A federal lawsuit has been filed against a Douglas County Commissioner who breached a settlement agreement he and his attorney entered into back in May of this year.
Douglas County Commissioner Kelly Robinson is being sued by Douglas County resident Brenda Bohanan over First Amendment violations, ones that were supposedly resolved in May before Robinson and his attorney, former Georgia Attorney General Sam Olens, backtracked on the terms of the very agreement they drafted and negotiated.
In February of this year, Robinson blocked Bohanan on two Facebook accounts on which he conducted official business, prompting Bohanan to send a letter to Robinson, copying Douglas County Attorney Ken Bernard, requesting that Robinson unblock her on the basis of a number of court rulings – including one by the U.S. Supreme Court – which held that public officials cannot bar access to their accounts, even personal profiles, if the page or profile is used in an official capacity. When Robinson refused, Bohanan solicited the help of constitutional attorney Gerry Weber and Claire Norins of UGA’s First Amendment Clinic who sent a demand letter to Robinson on March 31.
Weber and Olens had a handful of back and forth discussions on negotiations and Olens ultimately drafted a settlement agreement on behalf of Commissioner Robinson to handle the matter outside of court. In the agreement, Robinson assumed no liability and admitted to no claims of wrongdoing, but agreed to paid Bohanan $750, to pay legal fees for Bohanan in the amount of $1,750 (for a total of $2,500), and to unblock and discontinue the practice of blocking and censoring citizens within 24 hours of the execution of the agreement.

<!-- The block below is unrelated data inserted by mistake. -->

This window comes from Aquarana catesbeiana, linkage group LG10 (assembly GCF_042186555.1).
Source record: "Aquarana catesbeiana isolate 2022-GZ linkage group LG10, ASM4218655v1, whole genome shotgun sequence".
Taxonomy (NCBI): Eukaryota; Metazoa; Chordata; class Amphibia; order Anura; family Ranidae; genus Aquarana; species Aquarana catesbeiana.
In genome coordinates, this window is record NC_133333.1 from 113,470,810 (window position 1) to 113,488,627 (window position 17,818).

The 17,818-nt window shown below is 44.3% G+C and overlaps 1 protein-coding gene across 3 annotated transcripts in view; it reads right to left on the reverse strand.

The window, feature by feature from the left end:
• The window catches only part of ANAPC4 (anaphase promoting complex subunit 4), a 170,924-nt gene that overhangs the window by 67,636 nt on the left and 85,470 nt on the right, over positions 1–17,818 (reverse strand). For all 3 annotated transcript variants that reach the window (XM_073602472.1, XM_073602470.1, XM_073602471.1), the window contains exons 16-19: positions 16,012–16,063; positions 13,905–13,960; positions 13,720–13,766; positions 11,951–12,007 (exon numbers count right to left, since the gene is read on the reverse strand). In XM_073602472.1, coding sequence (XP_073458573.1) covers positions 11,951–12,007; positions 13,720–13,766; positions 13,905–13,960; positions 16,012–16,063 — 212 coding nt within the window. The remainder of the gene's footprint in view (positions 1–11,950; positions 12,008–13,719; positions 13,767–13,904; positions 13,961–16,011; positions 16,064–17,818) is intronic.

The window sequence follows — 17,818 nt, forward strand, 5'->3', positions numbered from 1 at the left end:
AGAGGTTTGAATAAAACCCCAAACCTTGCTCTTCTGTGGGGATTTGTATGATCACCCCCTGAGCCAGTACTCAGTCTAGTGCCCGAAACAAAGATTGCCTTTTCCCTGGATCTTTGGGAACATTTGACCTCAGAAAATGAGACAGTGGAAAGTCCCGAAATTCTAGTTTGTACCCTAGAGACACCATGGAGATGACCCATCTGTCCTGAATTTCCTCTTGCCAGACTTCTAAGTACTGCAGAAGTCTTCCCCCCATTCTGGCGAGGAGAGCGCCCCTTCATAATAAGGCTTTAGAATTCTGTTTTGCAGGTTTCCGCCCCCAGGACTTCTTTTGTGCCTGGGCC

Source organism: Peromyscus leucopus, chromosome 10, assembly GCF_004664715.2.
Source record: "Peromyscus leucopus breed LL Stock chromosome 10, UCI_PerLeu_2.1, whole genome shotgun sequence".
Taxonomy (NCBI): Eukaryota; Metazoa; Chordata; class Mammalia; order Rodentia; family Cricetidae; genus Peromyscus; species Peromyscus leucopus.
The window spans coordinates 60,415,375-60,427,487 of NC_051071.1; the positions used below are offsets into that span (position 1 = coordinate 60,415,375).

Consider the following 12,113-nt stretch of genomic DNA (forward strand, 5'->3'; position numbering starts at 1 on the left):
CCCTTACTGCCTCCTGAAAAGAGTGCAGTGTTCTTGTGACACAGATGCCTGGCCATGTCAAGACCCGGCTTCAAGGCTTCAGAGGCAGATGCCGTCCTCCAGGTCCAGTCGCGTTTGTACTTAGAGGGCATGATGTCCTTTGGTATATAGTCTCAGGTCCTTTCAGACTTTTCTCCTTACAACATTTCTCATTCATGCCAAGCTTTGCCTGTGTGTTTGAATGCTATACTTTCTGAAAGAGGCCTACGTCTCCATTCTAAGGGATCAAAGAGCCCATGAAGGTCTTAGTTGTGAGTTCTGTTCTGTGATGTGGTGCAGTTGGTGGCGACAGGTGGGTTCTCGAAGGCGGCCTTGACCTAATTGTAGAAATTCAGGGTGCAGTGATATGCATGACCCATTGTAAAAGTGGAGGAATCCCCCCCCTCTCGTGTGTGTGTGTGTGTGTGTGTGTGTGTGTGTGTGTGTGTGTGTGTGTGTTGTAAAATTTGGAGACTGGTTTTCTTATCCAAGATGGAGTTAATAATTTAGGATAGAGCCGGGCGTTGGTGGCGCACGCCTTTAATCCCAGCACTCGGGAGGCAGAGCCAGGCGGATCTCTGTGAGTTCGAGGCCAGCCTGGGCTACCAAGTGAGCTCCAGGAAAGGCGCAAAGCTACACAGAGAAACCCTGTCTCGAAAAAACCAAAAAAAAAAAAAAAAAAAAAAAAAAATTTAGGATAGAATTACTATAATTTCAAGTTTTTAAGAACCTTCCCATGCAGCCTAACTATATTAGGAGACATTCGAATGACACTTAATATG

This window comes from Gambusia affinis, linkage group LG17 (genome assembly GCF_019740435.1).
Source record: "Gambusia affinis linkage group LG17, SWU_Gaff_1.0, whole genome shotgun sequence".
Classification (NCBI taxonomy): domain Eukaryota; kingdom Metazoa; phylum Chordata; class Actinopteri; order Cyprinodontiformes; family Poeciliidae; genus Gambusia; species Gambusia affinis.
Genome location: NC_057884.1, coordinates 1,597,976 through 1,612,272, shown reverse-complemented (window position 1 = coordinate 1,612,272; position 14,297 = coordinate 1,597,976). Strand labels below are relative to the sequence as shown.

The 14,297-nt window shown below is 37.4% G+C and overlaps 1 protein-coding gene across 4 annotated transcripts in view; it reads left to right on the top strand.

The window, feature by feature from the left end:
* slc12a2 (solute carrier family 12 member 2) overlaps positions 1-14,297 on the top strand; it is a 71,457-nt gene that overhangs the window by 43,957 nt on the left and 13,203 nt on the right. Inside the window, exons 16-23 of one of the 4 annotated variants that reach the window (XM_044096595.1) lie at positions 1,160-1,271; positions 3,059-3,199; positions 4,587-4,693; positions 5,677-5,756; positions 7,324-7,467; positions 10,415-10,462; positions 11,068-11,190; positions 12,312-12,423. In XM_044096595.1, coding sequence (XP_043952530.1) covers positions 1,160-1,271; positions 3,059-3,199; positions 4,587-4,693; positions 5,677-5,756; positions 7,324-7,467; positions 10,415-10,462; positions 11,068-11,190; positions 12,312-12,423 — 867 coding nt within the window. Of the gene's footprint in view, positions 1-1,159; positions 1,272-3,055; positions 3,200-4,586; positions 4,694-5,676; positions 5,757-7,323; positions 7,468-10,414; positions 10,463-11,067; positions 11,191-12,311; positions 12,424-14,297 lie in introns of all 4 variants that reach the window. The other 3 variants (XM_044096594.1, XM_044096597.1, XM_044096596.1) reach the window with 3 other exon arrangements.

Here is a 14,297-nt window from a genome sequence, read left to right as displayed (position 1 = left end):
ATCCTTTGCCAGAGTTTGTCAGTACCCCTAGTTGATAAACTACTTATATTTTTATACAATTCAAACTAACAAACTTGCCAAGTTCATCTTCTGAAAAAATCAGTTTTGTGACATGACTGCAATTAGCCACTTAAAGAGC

Only wanting to be unblocked, Bohanan agreed to the terms of the settlement agreement put forth by Olens and Robinson on May 25th. But Robinson failed to adhere to the terms of the agreement and Bohanan – and possibly others – remained blocked. Worse, Robinson changed the URL and the name of the Facebook accounts so the identifiers do not match those referenced in the communication between attorneys regarding the settlement order. Robinson then retained someone to ‘clean up his social media accounts’ and delete official business from at least one of them – an act frowned upon by Georgia statute in the Open Records Act and the Georgia Archives record retention schedule.
In early June, Bohanan expressed her frustration over Robinson’s refusal to comply with an agreement his own attorney drafted and with no resolution, her attorneys filed suit in federal court in the Northern District of Georgia. The civil suit seeks a jury trial
The courts established that citizens have a First Amendment right to interact with government officials in a political forum. In both a 1997 case (Zeran v. Am. Online, Inc) and the noteworthy Packingham v. North Carolina case before the U.S. Supreme Court, the internet and social media have been deemed public forums in the same traditional sense as parks and streets.
In Georgia alone, a number of cases have been settled by government officials, including Cobb County Sheriff Neil Warren, the Worth County Sheriff’s Office, and others resolved after demand letters by the ACLU, including Georgia Congressmen Drew Ferguson, Barry Loudermilk, and John Lewis, State Senator John Albers, and the Henry County Police Department.
AllOnGeorgia filed an Open Records Request Tuesday, seeking the expenditure reports for any and all legal fees paid by Douglas County to defend Commissioner Robinson in this matter.
Commissioner Kelly Robinson can be reached by email at firstname.lastname@example.org or by phone at 770.920.7266. You can also contact him by Facebook on his Facebook page ‘Commissioner Kelly Robinson.’
You can read the lawsuit here.